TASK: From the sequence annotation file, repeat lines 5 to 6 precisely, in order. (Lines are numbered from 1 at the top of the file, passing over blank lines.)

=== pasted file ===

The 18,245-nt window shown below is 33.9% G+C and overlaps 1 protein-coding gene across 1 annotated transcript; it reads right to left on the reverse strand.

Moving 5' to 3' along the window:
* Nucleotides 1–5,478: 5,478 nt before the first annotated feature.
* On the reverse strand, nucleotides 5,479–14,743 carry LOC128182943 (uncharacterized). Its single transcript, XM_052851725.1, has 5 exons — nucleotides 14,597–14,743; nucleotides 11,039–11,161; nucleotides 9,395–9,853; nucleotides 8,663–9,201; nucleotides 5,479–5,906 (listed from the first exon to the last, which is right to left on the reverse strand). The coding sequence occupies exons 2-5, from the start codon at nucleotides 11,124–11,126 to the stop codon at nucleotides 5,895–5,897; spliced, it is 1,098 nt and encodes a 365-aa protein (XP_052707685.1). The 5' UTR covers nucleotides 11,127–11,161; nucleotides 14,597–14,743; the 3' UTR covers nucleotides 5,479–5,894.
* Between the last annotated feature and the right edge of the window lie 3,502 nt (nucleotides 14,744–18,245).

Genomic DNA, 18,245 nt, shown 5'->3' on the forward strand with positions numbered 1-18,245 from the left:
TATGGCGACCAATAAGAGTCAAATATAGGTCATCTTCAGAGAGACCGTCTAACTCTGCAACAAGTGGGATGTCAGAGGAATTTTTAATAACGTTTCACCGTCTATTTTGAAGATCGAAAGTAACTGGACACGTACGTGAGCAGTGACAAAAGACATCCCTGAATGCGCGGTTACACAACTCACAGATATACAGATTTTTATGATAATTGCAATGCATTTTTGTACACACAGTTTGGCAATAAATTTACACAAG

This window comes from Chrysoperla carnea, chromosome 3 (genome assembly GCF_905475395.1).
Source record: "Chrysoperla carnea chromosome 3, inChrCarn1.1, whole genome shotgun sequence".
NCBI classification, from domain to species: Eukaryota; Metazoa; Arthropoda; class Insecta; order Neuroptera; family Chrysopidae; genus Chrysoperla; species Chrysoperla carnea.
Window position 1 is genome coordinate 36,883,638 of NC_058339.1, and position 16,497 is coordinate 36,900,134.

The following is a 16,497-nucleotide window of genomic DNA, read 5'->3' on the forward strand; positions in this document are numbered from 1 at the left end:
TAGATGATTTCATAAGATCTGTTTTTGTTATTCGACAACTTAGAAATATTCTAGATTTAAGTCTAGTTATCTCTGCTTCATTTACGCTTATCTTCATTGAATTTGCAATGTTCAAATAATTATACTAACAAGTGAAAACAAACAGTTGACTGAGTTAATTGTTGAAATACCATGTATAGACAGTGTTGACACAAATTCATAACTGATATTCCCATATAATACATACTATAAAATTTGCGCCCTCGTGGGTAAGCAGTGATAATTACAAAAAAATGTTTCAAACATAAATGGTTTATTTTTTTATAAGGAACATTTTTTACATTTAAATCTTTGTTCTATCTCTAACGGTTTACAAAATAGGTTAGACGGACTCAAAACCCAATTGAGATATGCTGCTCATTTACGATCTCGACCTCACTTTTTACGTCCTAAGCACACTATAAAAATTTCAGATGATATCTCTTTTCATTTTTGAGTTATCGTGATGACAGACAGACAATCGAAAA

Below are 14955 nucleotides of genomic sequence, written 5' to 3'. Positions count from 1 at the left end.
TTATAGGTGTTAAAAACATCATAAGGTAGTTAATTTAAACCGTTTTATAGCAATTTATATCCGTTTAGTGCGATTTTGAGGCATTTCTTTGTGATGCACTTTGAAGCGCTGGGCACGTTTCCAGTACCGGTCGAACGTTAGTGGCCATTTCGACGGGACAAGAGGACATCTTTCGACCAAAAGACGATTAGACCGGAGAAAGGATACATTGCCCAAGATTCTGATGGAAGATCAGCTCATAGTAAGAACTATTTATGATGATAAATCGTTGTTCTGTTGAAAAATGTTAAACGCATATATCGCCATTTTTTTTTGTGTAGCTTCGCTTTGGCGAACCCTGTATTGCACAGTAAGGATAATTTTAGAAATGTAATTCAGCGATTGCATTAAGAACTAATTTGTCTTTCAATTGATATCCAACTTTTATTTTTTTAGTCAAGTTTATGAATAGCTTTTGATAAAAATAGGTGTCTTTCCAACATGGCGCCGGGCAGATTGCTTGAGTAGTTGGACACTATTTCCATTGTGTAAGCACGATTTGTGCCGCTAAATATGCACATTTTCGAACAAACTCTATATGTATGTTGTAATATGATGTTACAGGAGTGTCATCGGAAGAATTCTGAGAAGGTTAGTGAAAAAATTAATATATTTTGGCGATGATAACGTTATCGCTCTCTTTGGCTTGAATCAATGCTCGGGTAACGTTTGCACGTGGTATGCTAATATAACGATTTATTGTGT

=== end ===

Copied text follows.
* Between the last annotated feature and the right edge of the window lie 3,502 nt (nucleotides 14,744–18,245).

Genomic DNA, 18,245 nt, shown 5'->3' on the forward strand with positions numbered 1-18,245 from the left: